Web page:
VA health care facilities are located across the country grouped into 23 regions, or Veterans Integrated Service Networks (VISN), spanning from small-town Alaska to the big-city lights of Philadelphia to the U.S. Virgin Islands. Together, VHA employees are impacting the lives of Veterans on a large scale, ensuring they get the health services they need to succeed.

Considering a career move? We’re hiring nurses, physicians and other medical professionals in all of our facilities, including those located in some pretty unique cities, towns and islands. And the best part is, unlike a job in the private sector, when you’re ready to transfer to a new VHA facility, we make it easy for our employees to relocate. You won’t be required to get a new license and you can carry your benefits with you to your new assignment.

The facilities below are currently hiring adult nurse practitioners, credentialing program assistants and medical supply technicians. Start packing your bags now for the adventure of a lifetime.

Alaskan Wilderness, Extreme Sports and “A Town So Nice They Named It Twice” in VISN 20, our Northwest Network

  • Juneau, Alaska – Juneau VA Outreach Clinic

Alaska’s capital city boasts spectacular views and ample vantage points. It’s sandwiched right in between 3,800-foot peaks and the sea. It also might be one of the best places in the world to see a bald eagle; some estimates say there are between 15,000 and 30,000 of them within the Juneau area.

  • Twin Falls, Idaho – Twin Falls Idaho Community Based Outpatient Clinic

Twin Falls is the largest city in Idaho’s Magic Valley region, which encompasses seven other towns in south central Idaho. Perrine Bridge spans the Snake River Canyon in Twin Falls, and draws BASE jumpers from around the world. It is the only man-made structure in the U.S. that is legally jumpable without a permit.

  • Walla Walla, Washington – Jonathan M. Wainwright Memorial VA Medical Center and Walla Walla County Vet Center

Walla Walla residents will proudly tell you the town motto: “The town so nice they named it twice.” Walla Walla, a Native American word that means “Place of Many Waters,” is a small, but bustling city located in southern Washington. In 2012, the downtown American Planning Association designated the downtown Walla Walla area a “Great Places in America: Neighborhood.”

As the largest health care system in the U.S., the career opportunities are endless – and you’ll experience the fulfillment that comes with caring for the brave men and women who have served our country. Join VA – view our available positions and see where in the country a VHA career can take you!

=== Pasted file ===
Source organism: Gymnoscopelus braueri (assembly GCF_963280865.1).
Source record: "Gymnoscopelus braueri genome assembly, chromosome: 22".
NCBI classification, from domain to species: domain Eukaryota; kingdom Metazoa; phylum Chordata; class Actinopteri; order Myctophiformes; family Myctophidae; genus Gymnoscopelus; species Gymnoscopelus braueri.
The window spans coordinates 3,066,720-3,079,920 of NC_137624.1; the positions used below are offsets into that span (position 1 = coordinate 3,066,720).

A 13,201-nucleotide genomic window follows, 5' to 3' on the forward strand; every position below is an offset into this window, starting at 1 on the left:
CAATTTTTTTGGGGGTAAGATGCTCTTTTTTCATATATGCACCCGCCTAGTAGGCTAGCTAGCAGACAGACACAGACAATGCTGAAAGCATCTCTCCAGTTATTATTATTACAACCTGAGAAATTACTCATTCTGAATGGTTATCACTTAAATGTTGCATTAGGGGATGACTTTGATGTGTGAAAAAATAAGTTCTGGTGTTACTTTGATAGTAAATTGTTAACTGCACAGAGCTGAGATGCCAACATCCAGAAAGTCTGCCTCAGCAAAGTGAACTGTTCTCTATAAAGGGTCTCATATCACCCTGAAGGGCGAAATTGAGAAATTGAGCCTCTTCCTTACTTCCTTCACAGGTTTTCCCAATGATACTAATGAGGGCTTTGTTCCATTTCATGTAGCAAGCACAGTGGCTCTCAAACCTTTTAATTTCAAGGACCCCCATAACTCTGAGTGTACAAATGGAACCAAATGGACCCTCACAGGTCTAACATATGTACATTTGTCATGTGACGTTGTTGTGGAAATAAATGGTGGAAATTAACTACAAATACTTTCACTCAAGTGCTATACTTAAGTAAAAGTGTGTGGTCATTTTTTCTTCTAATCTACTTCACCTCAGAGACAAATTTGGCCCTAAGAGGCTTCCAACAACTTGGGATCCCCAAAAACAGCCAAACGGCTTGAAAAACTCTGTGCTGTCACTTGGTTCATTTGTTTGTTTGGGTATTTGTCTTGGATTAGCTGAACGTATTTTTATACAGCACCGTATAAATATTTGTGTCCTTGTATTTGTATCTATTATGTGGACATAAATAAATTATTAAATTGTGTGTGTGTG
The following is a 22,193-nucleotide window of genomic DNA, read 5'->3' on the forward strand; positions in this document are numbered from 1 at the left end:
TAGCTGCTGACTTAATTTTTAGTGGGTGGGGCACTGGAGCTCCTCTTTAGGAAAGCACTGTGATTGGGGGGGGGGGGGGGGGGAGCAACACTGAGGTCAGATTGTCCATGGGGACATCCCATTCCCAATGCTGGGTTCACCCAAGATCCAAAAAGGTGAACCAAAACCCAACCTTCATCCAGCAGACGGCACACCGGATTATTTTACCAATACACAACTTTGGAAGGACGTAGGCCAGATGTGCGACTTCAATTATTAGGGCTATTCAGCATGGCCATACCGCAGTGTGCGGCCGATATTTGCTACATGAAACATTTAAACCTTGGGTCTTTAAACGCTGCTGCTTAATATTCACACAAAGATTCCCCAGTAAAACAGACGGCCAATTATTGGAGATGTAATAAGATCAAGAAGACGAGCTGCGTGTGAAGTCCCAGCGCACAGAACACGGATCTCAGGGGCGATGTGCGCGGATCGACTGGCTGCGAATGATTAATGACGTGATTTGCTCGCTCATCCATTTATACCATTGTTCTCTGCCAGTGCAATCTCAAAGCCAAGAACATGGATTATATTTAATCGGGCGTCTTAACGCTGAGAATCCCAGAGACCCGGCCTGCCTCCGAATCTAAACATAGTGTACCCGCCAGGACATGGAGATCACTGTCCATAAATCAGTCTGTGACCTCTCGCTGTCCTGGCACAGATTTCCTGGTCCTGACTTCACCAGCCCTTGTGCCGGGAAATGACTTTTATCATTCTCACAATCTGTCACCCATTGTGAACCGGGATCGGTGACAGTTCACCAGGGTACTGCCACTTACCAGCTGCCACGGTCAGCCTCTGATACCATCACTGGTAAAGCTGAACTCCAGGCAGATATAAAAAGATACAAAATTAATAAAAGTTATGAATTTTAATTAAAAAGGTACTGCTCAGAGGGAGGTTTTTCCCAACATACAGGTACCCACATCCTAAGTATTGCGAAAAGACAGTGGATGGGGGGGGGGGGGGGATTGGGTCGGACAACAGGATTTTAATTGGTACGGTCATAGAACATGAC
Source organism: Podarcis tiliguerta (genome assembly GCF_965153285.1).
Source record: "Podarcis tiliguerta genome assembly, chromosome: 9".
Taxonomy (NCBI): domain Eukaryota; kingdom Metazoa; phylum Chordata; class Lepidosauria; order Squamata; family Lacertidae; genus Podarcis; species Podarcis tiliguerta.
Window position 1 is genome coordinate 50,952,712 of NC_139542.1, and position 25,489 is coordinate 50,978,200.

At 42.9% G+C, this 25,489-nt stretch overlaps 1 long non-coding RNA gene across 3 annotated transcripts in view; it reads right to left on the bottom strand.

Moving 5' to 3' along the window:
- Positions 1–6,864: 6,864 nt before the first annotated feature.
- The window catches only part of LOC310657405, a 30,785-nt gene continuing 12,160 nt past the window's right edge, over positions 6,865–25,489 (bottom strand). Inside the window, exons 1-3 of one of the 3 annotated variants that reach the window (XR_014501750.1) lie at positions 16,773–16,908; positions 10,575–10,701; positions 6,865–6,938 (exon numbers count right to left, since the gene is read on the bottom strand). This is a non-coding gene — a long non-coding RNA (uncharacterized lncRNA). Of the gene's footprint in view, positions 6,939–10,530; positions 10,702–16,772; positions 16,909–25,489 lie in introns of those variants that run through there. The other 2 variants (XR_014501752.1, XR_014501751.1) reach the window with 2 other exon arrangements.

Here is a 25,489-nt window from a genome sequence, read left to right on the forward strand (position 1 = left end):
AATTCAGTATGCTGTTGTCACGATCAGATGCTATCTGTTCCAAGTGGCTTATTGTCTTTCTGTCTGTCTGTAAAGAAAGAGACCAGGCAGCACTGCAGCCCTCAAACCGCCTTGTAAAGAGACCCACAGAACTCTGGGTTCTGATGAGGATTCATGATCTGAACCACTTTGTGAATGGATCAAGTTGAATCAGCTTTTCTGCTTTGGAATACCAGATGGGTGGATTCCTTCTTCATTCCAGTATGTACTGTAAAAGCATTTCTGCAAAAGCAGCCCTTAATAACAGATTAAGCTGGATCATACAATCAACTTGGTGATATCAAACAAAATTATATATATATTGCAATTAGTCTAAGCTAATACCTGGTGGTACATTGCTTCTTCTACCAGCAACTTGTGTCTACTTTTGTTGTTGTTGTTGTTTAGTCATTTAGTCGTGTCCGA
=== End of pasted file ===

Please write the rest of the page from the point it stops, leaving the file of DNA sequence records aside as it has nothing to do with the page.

Stay tuned for Parts 2 & 3 of our series in which we’ll go from the Rockies of VISN 19 to the tropical locations of VISN 8, our Sunshine Network.

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Published on Apr. 27, 2016

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One Comment

  1. Sarah Caldwell April 29, 2016 at 12:00 pm

    I’ve been job searching for a different position for four months. Even with the Hiring and Recruitment Act signed by President Obama, there are still not enough opportunities. There would be if agencies were not allowed to only hire from within. I know I can do just about any job. I say that confidently. I entered the Army for Med equipment maintenence tech, transitioned to patient admin, assigned to 5-ton truck with trailer, trained as a medic, sent to and became unit armorer then to a training schedule specialist, orderly room, Commander and 1SG driver then to inventory and S-3 specialist on to school coordinator, medevac specialist, dept chief secretary, followed by medical billing, resource management and now a computer system trainer.

    However, since JA’are written with so many restrictions, specifically named systems experience requirements and only open to a specific agency, here I sit in a deadend job.

    There are many coworkers in the same situation as we watch young “pretty” people who do not have any military affiliation get the job because they started in that agency last year or two.

    Vet’s should be allowed to apply for any get preference on every job. We’re not dead. We’re motivated to learn new things and be independent. Agencies should he willing to invest in our training and education because we bring so much more than just technical experience.

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